JB: Working with curators or galleries that encourage those parts of your practice is really great.
SL: Let's talk about our backgrounds in California. I was born in the San Joaquin Valley, a working class rural community in the middle of California. We share that, don't we? A working class background?
JB: Yeah. I grew up in Whittier, California. No one in my family was an artist, and half the family was first generation immigrants. So it was really important to have stability. Art didn't seem like a stable path, but I was exposed to a lot of art. I had someone tell me the only way to become an artist was to marry rich, which I have not done.
SL: Well, I suppose that is one way!
JB: My grandpa was a dental lab tech, so he had all of these tools for working with glass and metal. There are pictures of me using the soldering iron when I was, like, five years old.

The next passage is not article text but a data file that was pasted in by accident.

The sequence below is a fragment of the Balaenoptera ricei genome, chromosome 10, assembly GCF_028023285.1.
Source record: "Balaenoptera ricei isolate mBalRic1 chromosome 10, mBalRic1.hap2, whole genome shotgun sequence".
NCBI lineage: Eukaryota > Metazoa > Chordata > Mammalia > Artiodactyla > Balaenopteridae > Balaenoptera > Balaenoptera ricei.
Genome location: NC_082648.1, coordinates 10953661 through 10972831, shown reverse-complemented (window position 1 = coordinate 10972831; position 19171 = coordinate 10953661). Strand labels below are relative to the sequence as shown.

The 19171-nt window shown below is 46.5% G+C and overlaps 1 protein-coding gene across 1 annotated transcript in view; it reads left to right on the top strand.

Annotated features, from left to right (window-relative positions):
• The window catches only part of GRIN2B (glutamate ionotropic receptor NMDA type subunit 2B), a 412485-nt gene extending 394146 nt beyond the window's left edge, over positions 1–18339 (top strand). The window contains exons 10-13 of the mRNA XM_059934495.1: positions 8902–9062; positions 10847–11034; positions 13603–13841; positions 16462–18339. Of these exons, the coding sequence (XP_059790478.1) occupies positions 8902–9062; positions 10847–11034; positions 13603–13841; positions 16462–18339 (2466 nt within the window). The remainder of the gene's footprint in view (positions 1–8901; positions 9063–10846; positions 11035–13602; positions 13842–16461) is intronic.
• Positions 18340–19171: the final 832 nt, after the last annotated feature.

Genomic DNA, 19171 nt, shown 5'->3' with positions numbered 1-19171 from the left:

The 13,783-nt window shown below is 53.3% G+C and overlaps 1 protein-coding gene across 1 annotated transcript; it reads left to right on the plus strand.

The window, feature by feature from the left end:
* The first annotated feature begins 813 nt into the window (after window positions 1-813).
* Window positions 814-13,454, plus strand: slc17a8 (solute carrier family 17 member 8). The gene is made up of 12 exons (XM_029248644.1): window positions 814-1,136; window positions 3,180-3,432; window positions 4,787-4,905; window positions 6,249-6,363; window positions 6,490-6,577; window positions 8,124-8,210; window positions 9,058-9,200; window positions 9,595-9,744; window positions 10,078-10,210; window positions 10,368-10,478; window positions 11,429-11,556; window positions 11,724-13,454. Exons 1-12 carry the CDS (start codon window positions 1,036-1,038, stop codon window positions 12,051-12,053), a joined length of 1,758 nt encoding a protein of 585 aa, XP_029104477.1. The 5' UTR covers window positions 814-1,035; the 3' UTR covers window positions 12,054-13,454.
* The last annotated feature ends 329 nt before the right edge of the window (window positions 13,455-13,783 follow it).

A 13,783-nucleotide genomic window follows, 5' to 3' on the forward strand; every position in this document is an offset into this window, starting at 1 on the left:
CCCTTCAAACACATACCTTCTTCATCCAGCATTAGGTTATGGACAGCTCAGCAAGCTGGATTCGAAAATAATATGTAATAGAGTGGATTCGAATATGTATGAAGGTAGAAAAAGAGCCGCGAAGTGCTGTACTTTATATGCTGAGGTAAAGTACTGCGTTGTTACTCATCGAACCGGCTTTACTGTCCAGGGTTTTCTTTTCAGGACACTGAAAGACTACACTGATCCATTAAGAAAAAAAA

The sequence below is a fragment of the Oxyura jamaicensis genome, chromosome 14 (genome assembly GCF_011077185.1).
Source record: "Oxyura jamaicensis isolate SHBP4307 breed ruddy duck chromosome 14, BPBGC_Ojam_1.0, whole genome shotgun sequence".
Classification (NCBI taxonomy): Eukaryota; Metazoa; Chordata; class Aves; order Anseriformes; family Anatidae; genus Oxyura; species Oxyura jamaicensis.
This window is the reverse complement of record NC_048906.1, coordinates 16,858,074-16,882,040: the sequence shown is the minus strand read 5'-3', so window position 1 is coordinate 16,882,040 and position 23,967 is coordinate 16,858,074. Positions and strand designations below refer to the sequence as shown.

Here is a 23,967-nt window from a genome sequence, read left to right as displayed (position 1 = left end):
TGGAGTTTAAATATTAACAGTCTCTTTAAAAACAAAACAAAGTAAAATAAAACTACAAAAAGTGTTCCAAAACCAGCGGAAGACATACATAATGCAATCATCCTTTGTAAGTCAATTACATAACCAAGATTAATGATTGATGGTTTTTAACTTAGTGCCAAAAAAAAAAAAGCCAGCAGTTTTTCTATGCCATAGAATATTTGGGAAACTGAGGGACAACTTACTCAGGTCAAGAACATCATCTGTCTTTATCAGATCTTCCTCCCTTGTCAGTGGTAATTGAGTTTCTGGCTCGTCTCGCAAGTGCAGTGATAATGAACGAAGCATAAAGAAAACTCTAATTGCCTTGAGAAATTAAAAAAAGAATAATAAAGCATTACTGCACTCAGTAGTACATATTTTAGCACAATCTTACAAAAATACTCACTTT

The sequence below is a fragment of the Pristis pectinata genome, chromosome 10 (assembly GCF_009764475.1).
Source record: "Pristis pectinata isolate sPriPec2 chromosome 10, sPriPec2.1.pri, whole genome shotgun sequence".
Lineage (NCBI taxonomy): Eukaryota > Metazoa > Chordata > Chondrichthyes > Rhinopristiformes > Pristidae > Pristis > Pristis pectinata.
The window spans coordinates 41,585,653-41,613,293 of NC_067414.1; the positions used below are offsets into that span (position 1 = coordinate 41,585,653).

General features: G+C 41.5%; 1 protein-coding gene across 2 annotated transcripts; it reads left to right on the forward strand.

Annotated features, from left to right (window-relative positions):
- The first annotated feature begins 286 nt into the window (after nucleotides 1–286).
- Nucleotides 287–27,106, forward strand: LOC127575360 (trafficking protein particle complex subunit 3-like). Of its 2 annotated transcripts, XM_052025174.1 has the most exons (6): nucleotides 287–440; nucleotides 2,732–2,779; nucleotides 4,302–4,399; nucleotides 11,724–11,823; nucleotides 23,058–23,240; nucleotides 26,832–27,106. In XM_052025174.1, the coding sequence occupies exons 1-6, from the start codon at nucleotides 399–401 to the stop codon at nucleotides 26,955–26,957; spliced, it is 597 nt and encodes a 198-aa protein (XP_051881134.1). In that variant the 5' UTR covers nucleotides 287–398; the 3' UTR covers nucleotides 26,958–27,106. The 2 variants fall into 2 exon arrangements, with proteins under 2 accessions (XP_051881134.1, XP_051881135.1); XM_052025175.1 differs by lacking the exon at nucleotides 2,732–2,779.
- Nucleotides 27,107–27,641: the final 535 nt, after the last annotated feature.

SL: I've been trying to figure out my relationship to my own background. My dad was a mechanic but was quite creative, filming us with a high 8 camera, painting with oils and making belts from rattlesnake hides. I’ve been exploring class in a video called “Dad Lessons.” My dad, from Appalachia, sits in his wheelchair and talks about war experiences, under a parked B-29 airplane on the 99 freeway. Where did your family immigrate from?
JB: My dad's side is from Cuba, they're Afro-Cuban. My mom's side is third-generation American, mostly from Eastern Europe. They all decided to move to California.